This is a highly under-utilized part of LinkedIn. A status update goes out to all your first degree connections on LinkedIn. Maybe you’ll be attending a conference in your field: posting that status update might well lead to re-connecting with a friend you haven’t seen who’ll also be in town at the same time. That brings me to…


There are several applications—piece of software that integrate into your LinkedIn profile—that you can add. These are easily accessed through the horizontal menu across the top of the main LinkedIn page. Go to More|Application Directory. Several popular ones include blogs (Blog Link, WordPress), collaboration (Box.net is a personal favorite) and presentations (SlideShare and Google Presentation).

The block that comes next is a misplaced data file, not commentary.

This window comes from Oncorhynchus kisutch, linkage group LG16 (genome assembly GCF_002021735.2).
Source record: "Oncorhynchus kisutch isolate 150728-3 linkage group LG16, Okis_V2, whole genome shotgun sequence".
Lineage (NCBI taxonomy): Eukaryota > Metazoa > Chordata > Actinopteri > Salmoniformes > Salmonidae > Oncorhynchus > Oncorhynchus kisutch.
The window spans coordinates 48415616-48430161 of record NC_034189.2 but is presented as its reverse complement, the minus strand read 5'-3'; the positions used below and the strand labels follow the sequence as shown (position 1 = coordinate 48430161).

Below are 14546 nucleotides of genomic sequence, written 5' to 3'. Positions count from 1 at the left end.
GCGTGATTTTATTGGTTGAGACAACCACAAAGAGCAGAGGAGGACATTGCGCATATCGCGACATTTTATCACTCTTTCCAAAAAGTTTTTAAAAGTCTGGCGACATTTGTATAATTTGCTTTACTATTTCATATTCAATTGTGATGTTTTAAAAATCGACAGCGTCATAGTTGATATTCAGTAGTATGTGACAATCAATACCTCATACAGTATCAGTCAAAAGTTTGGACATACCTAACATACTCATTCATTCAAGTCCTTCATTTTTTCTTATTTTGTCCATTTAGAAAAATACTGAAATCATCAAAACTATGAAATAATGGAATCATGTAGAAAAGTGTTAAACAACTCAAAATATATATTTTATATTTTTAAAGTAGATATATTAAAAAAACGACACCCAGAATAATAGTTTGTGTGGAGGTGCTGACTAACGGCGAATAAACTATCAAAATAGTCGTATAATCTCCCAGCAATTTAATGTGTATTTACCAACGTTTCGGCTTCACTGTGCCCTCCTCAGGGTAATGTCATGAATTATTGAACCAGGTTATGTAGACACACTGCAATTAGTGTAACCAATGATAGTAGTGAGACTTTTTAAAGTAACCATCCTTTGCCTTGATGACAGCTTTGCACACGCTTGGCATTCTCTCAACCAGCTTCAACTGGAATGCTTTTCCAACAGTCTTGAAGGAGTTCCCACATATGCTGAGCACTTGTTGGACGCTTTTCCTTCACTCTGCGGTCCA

One of the newer Applications is Portfolio Display, which would be of great use to creative professionals. And a favorite of mine is Events, which allows you to view, create and potentially attend occasions that interest you. If you will be attending an event, the organizer(s) almost certainly created the event on LinkedIn: note your attendance, or at least interest. It might also be helpful to see where your contacts might be congregating as well.


There is nothing wrong with the fact that odds are there are tons of ways that you can leverage LinkedIn more fully than you are right now. Heck, I’ve been teaching people how to do this for close to 2 years now and not a week goes by I don’t learn something new myself. In fact, I literally did this morning.

Are there any best practices I missed? Comment and let me know what I missed!


  1. […] This post was mentioned on Twitter by Harry Urschel, Phyllis Mufson, Alltop Facebook, Medical Notice, MyPath and others. MyPath said: @paigeholden I can give you those: Check out @ed_han's blog (and great LinkedIn tips to boot!) http://ht.ly/3ig0v […]

    Pingback by Tweets that mention Just a Few LinkedIn Best Practices « ed muses upon -- Topsy.com — 2010/12/01 @ 12:30 pm